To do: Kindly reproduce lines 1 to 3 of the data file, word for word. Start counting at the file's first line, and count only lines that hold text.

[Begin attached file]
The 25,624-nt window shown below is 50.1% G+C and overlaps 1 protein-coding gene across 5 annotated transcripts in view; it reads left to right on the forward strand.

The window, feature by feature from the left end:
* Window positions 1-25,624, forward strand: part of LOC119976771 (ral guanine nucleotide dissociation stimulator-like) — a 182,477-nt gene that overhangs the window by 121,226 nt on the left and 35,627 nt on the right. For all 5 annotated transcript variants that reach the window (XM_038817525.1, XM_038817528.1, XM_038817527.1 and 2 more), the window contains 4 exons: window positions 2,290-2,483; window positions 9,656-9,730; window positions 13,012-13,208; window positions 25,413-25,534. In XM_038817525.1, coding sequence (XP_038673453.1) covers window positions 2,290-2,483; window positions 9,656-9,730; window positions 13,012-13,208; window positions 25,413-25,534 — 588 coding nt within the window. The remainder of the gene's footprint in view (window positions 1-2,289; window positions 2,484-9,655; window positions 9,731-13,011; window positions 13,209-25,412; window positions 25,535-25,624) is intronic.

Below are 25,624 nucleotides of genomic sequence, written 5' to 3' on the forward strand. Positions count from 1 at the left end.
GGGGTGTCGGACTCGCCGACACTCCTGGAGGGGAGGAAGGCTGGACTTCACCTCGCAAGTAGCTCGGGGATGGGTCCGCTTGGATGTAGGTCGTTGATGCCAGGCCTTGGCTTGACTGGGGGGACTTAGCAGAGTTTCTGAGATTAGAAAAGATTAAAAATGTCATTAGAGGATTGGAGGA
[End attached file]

The 25,624-nt window shown below is 50.1% G+C and overlaps 1 protein-coding gene across 5 annotated transcripts in view; it reads left to right on the forward strand.

The window, feature by feature from the left end:
* Window positions 1-25,624, forward strand: part of LOC119976771 (ral guanine nucleotide dissociation stimulator-like) — a 182,477-nt gene that overhangs the window by 121,226 nt on the left and 35,627 nt on the right. For all 5 annotated transcript variants that reach the window (XM_038817525.1, XM_038817528.1, XM_038817527.1 and 2 more), the window contains 4 exons: window positions 2,290-2,483; window positions 9,656-9,730; window positions 13,012-13,208; window positions 25,413-25,534. In XM_038817525.1, coding sequence (XP_038673453.1) covers window positions 2,290-2,483; window positions 9,656-9,730; window positions 13,012-13,208; window positions 25,413-25,534 — 588 coding nt within the window. The remainder of the gene's footprint in view (window positions 1-2,289; window positions 2,484-9,655; window positions 9,731-13,011; window positions 13,209-25,412; window positions 25,535-25,624) is intronic.